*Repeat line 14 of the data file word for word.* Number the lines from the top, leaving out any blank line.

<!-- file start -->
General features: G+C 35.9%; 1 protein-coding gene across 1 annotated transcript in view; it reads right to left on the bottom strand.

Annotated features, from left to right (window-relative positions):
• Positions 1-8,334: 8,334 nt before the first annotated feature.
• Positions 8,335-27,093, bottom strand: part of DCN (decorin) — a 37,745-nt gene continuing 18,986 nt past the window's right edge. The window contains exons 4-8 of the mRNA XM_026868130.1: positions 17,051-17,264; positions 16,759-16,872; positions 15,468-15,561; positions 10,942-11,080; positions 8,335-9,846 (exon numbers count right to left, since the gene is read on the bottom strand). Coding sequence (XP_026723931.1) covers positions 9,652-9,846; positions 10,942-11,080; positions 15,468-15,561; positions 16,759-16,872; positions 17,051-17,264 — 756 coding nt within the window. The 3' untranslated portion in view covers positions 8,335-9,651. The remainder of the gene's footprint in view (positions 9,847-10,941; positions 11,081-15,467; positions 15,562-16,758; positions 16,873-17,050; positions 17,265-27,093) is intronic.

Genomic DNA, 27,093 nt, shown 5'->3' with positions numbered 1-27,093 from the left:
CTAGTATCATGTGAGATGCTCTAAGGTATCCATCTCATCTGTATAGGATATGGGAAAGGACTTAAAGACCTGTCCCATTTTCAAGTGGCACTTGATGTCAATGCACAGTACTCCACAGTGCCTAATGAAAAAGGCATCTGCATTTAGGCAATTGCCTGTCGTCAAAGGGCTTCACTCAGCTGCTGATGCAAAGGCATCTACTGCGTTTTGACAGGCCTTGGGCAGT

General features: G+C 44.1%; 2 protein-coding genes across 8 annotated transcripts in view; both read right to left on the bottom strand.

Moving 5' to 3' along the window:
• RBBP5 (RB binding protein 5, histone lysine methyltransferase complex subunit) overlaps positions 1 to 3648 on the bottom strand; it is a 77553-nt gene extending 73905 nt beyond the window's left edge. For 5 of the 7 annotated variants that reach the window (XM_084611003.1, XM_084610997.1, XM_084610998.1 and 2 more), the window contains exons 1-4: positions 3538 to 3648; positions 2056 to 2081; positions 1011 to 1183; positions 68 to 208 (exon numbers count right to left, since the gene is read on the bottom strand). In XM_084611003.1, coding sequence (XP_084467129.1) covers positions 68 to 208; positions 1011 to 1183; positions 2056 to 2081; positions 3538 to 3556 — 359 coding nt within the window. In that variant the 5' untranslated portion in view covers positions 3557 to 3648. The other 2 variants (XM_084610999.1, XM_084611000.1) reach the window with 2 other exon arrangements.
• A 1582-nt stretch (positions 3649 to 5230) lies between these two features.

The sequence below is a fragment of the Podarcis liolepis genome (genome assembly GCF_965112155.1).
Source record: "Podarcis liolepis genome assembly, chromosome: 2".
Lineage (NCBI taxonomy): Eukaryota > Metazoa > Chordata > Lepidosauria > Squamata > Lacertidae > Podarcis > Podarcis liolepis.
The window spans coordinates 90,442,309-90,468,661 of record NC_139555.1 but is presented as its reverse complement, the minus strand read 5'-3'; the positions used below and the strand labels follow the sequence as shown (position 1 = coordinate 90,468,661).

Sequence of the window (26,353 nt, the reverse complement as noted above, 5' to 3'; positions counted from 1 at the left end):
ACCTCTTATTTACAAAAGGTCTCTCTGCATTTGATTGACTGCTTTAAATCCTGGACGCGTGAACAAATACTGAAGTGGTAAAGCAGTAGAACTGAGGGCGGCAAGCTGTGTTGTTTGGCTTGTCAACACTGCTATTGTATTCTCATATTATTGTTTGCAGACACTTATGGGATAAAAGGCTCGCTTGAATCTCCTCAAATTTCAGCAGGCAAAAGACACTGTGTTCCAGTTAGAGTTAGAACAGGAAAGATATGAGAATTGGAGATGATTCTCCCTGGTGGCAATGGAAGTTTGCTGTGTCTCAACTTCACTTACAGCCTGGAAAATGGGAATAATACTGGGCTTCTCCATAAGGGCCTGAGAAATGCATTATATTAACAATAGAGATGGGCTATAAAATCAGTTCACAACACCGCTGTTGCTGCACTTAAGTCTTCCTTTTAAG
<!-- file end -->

The window spans coordinates 90,442,309-90,468,661 of record NC_139555.1 but is presented as its reverse complement, the minus strand read 5'-3'; the positions used below and the strand labels follow the sequence as shown (position 1 = coordinate 90,468,661).